Finally, the group expressed strong dissatisfaction with the way TARP dollars went not to Main Street but exclusively to Wall Street.
6. What other issues and ideas should the President consider?
Creating a large-scale Transitional Jobs program, linked to training, should definitely be considered. There must be urgency to create public works jobs in the short-term to put the unemployed back to work, with placement of unemployed in WPA-type jobs in the parks, building bridges, and social service agencies.
In addition, we urge the President to consider:
- Requiring people who receive federal funds to be responsible for delivering employment outcomes. Improving priorities and accountability for existing job training programs, especially for people with multiple barriers.
- Linking remedial education and training to private sector job guarantees, creating incentives for employers to send workers to school and expecting social responsibility from business to hire those without work. Business needs to be at the table and involved to help solve the job crisis.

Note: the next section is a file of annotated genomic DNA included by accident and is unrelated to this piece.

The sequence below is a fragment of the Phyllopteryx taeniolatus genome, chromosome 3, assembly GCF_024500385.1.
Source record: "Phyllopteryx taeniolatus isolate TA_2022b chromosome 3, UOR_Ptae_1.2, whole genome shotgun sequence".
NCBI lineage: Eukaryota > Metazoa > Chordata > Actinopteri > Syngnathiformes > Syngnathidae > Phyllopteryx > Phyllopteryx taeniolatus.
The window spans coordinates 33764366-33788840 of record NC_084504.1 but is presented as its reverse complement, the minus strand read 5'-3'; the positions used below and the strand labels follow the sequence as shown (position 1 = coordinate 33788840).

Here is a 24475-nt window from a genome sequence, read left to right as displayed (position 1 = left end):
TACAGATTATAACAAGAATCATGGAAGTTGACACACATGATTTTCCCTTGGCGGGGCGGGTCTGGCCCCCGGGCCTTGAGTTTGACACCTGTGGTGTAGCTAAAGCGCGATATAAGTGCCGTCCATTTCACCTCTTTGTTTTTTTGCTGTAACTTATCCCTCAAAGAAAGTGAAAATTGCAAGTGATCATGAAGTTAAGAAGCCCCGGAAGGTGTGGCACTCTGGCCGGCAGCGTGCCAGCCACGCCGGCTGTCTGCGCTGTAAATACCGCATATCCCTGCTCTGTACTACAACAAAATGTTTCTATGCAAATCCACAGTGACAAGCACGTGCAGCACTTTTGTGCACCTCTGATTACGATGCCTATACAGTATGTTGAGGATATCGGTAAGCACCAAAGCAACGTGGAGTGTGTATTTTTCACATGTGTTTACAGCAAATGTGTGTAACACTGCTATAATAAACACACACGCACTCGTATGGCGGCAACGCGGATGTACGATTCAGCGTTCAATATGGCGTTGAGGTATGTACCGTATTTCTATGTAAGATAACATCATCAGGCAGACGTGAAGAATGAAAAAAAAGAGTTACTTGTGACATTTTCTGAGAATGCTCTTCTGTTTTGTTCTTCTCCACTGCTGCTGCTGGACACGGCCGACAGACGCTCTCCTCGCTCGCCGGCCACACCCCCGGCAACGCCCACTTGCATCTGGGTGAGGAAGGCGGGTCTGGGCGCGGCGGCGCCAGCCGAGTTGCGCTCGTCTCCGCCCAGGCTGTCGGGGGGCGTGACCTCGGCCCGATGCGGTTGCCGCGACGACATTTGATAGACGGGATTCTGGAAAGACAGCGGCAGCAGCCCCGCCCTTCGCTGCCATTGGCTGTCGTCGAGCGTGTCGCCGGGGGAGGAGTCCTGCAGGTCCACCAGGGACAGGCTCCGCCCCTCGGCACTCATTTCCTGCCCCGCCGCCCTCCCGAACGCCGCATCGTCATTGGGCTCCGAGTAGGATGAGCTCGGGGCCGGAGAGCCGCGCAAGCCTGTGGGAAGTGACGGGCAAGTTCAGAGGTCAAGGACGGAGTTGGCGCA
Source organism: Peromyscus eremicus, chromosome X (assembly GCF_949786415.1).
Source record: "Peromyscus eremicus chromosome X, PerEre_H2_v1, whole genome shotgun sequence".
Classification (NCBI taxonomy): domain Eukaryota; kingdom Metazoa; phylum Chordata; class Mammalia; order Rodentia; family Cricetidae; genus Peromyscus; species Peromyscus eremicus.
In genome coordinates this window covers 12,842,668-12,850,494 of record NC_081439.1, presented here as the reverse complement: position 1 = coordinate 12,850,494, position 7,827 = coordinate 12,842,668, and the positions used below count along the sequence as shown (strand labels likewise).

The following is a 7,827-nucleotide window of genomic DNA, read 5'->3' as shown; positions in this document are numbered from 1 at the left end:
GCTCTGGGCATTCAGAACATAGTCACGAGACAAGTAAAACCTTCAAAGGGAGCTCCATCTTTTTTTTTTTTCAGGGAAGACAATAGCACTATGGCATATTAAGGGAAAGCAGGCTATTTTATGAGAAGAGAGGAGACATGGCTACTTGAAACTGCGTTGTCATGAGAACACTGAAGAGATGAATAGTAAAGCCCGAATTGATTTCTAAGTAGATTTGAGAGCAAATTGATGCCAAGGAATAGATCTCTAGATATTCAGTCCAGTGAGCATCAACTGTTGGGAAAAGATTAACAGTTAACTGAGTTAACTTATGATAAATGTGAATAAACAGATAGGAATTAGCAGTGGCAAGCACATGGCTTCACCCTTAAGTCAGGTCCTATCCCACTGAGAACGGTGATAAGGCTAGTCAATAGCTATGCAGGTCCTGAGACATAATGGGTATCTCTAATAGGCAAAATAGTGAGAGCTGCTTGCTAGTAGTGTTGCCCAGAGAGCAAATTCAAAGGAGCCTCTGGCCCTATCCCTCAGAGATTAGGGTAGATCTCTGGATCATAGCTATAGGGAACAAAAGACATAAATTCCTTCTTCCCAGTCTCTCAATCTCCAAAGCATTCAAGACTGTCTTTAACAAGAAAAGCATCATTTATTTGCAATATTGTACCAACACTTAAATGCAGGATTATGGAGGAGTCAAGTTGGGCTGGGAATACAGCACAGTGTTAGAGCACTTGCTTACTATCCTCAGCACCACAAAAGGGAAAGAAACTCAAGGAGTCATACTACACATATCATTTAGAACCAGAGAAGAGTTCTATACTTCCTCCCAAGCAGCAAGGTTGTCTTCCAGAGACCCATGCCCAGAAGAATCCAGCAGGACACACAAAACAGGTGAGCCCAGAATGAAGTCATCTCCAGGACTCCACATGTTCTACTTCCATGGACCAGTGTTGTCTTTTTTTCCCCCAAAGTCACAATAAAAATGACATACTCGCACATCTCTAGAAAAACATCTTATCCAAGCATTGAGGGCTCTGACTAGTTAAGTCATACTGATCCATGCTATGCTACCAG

- Send federal funding directly to cities and avoid sending funds to the State.
- Joint sessions and workshops with government and business and non-profit organizations to promote job creation.
- More youth programs — positive alternatives to being on the street.
- Market driven public/private partnerships.
Focus on longer term programs, comprehensive and addressing systemic issues, not patchwork programs. We need an inclusive, non-fragmented community plan that places priorities on people and addresses the challenges that prevent people from being employed. (infrastructure issues, limited education, teen pregnancy.)
We need to bring this discussion up to a level of crisis. There has been insufficient attention paid to the urban crisis that is impacting cities like Milwaukee. If our cities fail, everything else fails.
This community jobs forum was attended by 75 people from all walks of life and every sector of our local economy, including the marginalized. It was a collaboration between 6 community groups: Community Advocates, Urban League, UMOS, Northwest Side Community Development Corporation, Citizen Action of Wisconsin, and Milwaukee Inner-City Congregations Allied for Hope.
It represented the best of Milwaukee, was full of energy and hope, and shows that people really care to remake our economic community to be healthy, fair and decent.
Photographs of the six individual work groups can be seen at: http://www.facebook.com/album.php?aid=147503&id=131584766808&ref=mf
We look forward to being a part of the effort, with President Obama’s leadership, to restoring our city to economic health with opportunity for all.